The record label and publisher BMG has pledged to address historic inequalities in the record contracts of black artists.
In an email sent to managers and performers reported by Music Business Worldwide, BMG CEO Hartwig Masuch said the label was “mindful of the shameful treatment of black artists”, and would begin a review of historic record contracts, vowing to address “inequities or anomalies” within 30 days.
BMG was founded in 2008 and controls the back catalogues of artists including Mick Jagger, Keith Richards and Kylie Minogue. It also owns the publishing catalogues of Chrysalis Music and Virgin.
The move follows #BlackoutTuesday, a music industry-endorsed initiative to go silent for a day, on 2 June, following the killing of George Floyd in Minneapolis.
Artists including Kelis and Erykah Badu shared a quote from author and professor Josh Kun stating: “If the music industry wants to support black lives, labels and platforms can start with amending contracts, distributing royalties, diversifying boardrooms, and retroactively paying back all the black artists, and their families, they have built their empires on.”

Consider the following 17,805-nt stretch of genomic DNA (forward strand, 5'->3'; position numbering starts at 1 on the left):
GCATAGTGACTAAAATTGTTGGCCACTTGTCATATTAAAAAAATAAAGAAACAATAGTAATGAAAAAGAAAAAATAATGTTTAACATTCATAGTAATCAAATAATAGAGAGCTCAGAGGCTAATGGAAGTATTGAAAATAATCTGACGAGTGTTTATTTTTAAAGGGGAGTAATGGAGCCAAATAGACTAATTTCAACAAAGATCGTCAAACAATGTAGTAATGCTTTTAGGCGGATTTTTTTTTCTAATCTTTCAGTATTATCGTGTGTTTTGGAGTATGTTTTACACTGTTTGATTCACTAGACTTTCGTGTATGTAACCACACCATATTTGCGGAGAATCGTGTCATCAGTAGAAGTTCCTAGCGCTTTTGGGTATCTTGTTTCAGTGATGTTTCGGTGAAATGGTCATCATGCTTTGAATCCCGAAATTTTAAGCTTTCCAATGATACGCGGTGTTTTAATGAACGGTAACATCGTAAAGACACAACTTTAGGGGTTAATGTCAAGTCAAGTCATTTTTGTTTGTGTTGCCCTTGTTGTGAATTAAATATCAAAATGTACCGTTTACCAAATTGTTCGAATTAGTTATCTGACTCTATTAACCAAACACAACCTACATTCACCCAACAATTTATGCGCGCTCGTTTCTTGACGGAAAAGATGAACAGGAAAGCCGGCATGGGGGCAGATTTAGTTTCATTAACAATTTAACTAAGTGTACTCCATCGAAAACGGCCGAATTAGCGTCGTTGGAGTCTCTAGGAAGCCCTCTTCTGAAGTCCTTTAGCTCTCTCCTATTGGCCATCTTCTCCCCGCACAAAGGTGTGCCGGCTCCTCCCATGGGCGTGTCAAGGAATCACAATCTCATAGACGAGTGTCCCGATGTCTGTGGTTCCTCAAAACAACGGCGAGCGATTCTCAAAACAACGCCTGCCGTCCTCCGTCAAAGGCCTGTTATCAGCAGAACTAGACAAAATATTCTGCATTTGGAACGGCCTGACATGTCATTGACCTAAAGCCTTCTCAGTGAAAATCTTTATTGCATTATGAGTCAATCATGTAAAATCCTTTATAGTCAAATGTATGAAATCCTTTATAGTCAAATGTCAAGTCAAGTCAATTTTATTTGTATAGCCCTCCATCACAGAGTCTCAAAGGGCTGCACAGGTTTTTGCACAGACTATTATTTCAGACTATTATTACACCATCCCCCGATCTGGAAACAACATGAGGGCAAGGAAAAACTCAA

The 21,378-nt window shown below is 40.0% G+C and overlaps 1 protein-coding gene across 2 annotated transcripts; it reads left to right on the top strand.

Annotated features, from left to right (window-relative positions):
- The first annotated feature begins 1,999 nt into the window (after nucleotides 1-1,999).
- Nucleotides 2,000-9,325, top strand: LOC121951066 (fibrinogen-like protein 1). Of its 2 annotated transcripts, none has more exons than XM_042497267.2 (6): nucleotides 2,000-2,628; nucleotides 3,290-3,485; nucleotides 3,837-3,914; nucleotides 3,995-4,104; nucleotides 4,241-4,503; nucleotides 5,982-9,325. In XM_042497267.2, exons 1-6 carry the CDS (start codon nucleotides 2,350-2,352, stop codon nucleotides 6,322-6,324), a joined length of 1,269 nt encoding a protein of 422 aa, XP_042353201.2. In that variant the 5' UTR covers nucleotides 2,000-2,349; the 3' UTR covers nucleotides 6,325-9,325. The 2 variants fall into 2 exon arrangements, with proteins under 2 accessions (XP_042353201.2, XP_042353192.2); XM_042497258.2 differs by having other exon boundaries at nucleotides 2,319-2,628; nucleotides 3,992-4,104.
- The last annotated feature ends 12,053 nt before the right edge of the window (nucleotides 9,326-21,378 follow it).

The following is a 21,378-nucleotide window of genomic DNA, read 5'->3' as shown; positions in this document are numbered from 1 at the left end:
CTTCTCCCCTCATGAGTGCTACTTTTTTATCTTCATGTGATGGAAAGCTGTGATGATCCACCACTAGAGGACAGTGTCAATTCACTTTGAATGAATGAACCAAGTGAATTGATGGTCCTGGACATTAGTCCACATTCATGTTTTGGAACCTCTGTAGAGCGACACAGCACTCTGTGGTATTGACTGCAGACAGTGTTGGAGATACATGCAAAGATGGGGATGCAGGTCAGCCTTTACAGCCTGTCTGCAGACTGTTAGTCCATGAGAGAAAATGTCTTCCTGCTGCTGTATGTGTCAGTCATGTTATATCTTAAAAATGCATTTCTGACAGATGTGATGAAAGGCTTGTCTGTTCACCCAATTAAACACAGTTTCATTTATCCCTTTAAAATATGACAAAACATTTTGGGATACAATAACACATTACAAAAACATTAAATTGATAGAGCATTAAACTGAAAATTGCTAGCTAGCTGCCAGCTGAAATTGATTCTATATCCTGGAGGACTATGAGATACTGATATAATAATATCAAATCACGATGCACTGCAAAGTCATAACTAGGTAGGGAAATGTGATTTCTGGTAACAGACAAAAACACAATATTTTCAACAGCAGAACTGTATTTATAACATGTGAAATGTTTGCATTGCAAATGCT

Kelis has spoken about making no money from sales of her first two albums, alleging that she was “blatantly lied to and tricked” by collaborators the Neptunes and their team. “Their argument is: ‘Well, you signed it,’” she told the Guardian in January. “I’m like: ‘Yeah, I signed what I was told, and I was too young and too stupid to double-check it.’”
Black musicians including Houston rapper Megan Thee Stallion and Croydon rapper Nadia Rose have alleged that their respective labels prevented them from releasing music. In February, Memphis rapper Juicy J said Columbia Records “treat me like back wash”.
In 2015, Prince told reporters from the US National Association of Black Journalists: “Record contracts are just – I’m gonna say the word – slavery. I would tell any young artist … don’t sign.”
In his letter to staff, Masuch said that BMG would begin to tackle racial inequality within the business. “In common with many music companies, at BMG the reality is that black people are not as well represented as they are in the populations in which we operate,” he wrote. “We are not as diverse as we could be. Despite numerous initiatives over the years, we have not made sufficient progress.”